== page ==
Fatima Frank and Greg Lestikow on Using a Participatory Ranking Methodology in Focus Groups for Sensitive Topics

Hello, we are Greg Lestikow, CEO and Fatima Frank, Project Manager of evalû, a small consulting firm that focuses exclusively on rigorous evaluations of social and economic development initiatives.  We champion impact evaluation that maintains academic rigor but is based entirely on our clients’ need to improve strategic and operational effectiveness and increase profitability.

In a recent project, we were tasked with designing a qualitative instrument to complement quantitative data around the sensitive topic of gender-based violence.

Rad Resource: We approached this challenge by designing a focus group discussion (FGD) protocol informed by an article on the “Participatory Ranking Method” (PRM), in which participants rank potential indicators from most to least important. PRM acknowledges project beneficiaries as experts and recognizes the local community as capable of identifying and measuring their progress towards positive change. As such, PRM incorporates local perspectives in the construction of research instruments. By using PRM, we were able to select indicators that are meaningful to the project’s local beneficiaries (in our case adolescent girls affected by violence) and reflective of the concepts they find useful when tracking their own progress. PRM is an ideal evaluation methodology for measuring awareness of sensitive topics and tracking outcomes over time, particularly for projects that may not see any kind of impact in the short or medium term.

Hot Tips:

  • Start with a participatory activity to gauge local perspectives and to understand which social practices are considered more or less acceptable in the community. In our case, we asked participants what gender-based violence meant to them.
  • To facilitate ranking, show a series of cards labeled with different kinds of social practices (in our case: Shout; Insult, Threaten, Push, Hit, Beat, Kill) and have participants order them from the most to the least acceptable, asking them to explain their decisions.  Alternatively, participants can free-list social practices that are common in their communities and then rank-order them.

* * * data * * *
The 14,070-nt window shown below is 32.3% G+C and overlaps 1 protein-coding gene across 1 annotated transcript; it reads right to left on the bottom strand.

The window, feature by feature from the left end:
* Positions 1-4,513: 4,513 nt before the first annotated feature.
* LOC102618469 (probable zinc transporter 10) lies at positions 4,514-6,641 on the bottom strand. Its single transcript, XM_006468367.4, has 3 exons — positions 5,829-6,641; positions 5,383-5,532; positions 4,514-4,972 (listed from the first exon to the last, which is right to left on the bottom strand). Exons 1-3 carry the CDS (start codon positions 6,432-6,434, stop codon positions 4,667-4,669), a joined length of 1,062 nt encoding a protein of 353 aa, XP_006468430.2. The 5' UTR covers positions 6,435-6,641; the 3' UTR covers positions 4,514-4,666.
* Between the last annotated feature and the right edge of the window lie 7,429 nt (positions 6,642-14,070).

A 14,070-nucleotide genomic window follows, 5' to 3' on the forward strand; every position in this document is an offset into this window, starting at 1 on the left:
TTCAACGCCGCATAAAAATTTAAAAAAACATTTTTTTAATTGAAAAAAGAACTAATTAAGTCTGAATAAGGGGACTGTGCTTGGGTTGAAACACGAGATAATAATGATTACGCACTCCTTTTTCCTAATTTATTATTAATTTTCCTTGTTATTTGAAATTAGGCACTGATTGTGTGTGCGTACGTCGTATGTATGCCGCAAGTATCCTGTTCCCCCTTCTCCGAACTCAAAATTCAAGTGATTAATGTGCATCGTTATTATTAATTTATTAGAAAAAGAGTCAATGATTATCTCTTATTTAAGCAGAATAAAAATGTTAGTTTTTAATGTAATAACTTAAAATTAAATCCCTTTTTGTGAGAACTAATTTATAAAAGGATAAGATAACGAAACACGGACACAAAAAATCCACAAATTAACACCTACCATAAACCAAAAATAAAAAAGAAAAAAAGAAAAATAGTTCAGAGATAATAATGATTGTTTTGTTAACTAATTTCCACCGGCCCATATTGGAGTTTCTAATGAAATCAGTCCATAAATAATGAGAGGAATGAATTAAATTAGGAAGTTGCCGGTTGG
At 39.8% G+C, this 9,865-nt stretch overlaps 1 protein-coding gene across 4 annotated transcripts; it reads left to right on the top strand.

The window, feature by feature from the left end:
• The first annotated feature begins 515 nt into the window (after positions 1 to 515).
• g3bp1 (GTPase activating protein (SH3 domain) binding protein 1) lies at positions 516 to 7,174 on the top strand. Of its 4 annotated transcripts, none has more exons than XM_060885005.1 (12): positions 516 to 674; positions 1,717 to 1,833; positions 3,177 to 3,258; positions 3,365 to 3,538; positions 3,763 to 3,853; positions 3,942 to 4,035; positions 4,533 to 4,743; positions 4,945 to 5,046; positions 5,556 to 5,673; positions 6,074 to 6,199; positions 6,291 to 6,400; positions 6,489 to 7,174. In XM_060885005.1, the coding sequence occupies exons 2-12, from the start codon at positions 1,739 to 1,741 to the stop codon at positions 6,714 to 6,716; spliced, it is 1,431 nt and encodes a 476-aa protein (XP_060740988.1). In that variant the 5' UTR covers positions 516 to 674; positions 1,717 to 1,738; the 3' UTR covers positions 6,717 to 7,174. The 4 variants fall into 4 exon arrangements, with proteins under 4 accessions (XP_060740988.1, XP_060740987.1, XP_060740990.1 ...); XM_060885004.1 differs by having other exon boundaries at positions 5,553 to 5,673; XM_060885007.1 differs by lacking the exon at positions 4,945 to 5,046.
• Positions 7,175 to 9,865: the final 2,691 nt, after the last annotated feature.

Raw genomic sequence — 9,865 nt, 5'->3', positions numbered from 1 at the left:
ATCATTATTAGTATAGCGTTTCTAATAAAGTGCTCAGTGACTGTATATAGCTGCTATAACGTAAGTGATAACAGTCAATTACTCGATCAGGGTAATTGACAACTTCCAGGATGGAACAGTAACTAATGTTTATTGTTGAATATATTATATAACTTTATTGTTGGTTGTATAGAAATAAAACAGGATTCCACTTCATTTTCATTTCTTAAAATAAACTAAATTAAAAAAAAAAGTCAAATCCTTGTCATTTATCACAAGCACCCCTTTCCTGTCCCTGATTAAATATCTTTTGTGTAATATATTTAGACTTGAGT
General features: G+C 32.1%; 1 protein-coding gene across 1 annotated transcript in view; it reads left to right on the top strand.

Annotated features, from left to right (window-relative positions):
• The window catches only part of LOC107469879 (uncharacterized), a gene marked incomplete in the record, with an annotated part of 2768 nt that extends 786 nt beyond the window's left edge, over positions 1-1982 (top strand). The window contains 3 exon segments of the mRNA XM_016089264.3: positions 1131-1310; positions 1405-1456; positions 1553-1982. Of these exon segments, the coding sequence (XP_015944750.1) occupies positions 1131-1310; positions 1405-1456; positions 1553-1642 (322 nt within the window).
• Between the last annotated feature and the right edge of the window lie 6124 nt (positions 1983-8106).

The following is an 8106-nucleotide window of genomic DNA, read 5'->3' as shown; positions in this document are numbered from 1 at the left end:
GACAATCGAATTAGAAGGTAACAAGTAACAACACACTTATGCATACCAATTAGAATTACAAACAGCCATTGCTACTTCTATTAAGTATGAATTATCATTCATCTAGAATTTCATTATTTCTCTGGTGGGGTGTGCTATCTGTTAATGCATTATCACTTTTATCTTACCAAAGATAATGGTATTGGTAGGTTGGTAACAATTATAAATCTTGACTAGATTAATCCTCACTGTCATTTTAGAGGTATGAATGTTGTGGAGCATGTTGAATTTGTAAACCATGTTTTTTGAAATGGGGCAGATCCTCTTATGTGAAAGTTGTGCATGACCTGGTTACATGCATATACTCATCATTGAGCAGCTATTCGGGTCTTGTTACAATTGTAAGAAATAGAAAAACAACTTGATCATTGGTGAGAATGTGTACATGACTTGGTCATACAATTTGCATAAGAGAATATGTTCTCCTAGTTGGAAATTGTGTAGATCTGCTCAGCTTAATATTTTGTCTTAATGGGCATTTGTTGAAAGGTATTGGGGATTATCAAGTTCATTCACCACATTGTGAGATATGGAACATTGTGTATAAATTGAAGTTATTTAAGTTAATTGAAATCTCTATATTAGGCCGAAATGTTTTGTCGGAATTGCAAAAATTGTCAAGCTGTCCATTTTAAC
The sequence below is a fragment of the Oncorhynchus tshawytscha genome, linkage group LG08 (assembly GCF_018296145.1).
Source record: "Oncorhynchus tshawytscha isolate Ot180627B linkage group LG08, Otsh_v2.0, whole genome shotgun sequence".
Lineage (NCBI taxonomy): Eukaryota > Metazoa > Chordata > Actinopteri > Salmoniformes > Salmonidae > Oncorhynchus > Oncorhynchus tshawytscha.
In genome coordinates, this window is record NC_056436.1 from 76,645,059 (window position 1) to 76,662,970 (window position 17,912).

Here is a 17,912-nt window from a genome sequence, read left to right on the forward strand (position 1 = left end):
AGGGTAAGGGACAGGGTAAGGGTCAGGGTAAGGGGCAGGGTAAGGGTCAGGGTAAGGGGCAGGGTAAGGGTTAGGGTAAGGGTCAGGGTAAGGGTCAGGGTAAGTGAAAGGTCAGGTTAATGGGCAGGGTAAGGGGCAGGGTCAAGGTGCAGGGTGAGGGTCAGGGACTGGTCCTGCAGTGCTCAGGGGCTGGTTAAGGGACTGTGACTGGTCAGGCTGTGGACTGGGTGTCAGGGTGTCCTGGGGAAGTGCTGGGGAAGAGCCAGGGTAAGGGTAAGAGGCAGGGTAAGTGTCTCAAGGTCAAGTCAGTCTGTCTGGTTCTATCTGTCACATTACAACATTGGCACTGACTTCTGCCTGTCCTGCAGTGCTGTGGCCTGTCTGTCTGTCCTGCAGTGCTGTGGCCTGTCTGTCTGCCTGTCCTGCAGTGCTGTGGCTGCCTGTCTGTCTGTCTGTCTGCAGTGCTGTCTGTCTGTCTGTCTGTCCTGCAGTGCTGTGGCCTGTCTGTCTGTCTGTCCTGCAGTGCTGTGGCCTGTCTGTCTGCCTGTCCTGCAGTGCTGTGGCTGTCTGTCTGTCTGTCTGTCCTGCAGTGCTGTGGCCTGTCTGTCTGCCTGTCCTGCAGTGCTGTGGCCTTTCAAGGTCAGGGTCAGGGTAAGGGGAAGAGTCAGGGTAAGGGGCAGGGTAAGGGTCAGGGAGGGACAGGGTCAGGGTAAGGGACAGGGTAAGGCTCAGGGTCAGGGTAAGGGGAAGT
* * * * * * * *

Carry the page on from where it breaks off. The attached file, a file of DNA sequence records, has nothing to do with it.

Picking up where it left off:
• Include an open-ended discussion to understand which social practices are acceptable in different relational and social contexts.

Lessons Learned:

  • Make sure moderator and note-taker are gender appropriate.
  • If you want to obtain a broad range of perspectives but anticipate potential problems with mixing certain community members in the same FGD, create a few FGD groups and separate participants.
  • Ask local evaluation or project teams about any other cultural practices to consider before an FGD. For example, in Sierra Leone we started each FGD with a prayer, as this is a standard practice when people meet.

Please share your stories on challenges, solutions, and experiences in dealing with sensitive topics by leaving a comment here or contacting us.

Do you have questions, concerns, kudos, or content to extend this aea365 contribution? Please add them in the comments section for this post on the aea365 webpage so that we may enrich our community of practice. Would you like to submit an aea365 Tip? Please send a note of interest to aea365@eval.org. aea365 is sponsored by the American Evaluation Association and provides a Tip-a-Day by and for evaluators.

1 thought on “Fatima Frank and Greg Lestikow on Using a Participatory Ranking Methodology in Focus Groups for Sensitive Topics”

  1. As a research method I find it revealing about participants ideas about violence (or any other theme choosen to discuss). In other words it reveals us the prejudices of participants about the subject. It reveals nothing at all about the subject itself. It reminds me of another method: the crime maps. It is also produced in participatory workshops where people localize delinquents homes, neibourghoods, and dangerous areas. When participants comes from middle class it produces a map of social prejudice, as they identify crime with poverty, and so the map identify slums and areas with popular markets and street vending, where poor people develop independent economic activities. It is not a map about crime but a map about poverty.
    This is the problem with indicators developed through participatory workshops. If you want those indicators to be valid you must test them independently. Otherwise you will only be confirming your informants prejudices.

Leave a Comment

Your email address will not be published. Required fields are marked *

This site uses Akismet to reduce spam. Learn how your comment data is processed.